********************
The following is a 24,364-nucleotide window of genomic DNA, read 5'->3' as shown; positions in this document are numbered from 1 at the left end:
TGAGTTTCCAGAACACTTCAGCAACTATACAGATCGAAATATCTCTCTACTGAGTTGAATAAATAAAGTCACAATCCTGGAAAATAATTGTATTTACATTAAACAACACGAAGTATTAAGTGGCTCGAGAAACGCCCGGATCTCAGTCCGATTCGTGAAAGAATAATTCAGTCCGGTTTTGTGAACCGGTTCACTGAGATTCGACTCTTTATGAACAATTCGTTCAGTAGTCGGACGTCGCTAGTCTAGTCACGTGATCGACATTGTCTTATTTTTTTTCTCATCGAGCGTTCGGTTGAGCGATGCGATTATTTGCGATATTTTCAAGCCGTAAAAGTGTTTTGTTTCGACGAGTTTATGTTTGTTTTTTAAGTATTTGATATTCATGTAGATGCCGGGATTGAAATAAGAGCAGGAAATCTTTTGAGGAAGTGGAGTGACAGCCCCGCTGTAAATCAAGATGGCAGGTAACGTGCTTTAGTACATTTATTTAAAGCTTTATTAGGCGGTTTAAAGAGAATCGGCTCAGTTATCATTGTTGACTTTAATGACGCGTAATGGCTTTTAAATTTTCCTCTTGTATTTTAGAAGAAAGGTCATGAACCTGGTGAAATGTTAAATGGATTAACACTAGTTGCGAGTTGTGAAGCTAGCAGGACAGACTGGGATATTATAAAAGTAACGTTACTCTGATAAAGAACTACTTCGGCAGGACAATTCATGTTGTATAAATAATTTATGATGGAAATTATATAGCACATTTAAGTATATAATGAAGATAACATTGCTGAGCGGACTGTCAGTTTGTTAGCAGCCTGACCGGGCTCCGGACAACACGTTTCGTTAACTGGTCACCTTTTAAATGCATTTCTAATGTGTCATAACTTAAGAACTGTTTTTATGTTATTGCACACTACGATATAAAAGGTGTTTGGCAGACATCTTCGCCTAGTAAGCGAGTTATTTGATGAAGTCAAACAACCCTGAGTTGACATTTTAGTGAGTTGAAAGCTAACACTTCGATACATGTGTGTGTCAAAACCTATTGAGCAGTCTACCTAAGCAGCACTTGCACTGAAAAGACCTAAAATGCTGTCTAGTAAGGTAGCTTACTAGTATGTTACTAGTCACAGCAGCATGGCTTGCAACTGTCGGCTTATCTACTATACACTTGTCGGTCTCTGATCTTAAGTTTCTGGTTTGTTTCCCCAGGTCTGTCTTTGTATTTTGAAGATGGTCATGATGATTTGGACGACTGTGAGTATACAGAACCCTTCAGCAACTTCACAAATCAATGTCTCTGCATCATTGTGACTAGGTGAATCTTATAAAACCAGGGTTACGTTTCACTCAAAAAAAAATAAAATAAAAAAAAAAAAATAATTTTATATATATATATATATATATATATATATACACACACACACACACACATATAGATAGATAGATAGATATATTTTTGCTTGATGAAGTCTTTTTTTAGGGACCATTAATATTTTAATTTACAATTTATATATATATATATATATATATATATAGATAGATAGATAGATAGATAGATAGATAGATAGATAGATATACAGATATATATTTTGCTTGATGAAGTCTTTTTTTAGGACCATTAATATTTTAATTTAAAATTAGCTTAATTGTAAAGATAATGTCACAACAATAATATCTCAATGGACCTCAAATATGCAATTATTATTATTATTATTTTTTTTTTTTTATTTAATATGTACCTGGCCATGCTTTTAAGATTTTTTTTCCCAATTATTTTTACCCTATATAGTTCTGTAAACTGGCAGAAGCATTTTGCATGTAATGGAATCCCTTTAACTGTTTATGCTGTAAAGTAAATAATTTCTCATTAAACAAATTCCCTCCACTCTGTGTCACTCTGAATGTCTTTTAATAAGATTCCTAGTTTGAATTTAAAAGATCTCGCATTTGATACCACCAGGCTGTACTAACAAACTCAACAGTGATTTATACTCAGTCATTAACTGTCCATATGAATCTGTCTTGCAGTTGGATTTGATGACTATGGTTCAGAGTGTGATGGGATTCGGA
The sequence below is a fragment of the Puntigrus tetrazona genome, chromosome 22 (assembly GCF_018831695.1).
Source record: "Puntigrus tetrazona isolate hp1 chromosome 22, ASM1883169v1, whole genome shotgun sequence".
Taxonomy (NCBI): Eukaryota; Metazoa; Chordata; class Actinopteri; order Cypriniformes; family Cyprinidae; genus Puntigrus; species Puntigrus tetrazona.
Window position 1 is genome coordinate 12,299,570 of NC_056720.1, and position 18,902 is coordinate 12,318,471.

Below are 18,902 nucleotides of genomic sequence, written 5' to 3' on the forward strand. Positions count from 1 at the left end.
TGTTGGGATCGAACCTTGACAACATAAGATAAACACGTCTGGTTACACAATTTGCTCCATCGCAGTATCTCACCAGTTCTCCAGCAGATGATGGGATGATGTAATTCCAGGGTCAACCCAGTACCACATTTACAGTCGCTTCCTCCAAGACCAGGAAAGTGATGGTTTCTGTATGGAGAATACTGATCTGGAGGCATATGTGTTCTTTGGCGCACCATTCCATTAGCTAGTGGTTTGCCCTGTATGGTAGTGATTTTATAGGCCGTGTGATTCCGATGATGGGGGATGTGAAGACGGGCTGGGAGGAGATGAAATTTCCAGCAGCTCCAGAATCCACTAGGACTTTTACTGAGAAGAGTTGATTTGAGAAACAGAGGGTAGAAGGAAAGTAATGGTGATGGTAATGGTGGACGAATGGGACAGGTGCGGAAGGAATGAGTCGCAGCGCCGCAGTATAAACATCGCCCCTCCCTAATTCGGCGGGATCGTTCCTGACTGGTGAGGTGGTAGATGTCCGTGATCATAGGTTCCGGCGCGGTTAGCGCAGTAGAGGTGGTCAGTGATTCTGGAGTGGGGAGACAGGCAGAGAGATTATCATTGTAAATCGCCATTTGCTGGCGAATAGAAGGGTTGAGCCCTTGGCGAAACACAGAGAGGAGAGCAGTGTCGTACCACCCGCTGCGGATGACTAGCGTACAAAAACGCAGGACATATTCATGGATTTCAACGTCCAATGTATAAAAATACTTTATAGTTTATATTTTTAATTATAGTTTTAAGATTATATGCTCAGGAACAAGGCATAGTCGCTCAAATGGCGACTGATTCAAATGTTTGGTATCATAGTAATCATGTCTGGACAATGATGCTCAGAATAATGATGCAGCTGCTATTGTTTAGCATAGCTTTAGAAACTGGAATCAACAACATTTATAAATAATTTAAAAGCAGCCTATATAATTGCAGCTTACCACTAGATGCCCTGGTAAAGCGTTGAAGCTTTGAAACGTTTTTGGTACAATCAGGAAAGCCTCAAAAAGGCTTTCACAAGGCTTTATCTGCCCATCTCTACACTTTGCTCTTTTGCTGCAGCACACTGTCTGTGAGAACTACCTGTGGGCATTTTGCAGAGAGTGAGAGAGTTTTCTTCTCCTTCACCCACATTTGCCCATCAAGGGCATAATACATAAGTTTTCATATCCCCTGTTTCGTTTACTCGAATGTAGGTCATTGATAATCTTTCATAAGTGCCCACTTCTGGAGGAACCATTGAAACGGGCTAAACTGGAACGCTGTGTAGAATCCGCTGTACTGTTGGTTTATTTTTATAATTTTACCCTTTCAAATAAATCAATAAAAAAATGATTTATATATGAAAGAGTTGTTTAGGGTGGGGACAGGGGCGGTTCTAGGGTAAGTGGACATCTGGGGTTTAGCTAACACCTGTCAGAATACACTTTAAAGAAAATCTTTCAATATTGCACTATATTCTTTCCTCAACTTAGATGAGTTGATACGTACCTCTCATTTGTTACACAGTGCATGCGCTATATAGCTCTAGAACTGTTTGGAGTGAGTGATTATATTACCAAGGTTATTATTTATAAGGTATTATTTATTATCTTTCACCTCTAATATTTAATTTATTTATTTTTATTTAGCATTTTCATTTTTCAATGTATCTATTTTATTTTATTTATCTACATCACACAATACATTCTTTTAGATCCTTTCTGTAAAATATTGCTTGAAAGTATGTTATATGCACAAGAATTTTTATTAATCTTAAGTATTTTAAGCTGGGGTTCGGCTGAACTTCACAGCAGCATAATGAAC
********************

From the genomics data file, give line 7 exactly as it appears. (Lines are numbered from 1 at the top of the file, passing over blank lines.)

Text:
Below are 18,902 nucleotides of genomic sequence, written 5' to 3' on the forward strand. Positions count from 1 at the left end.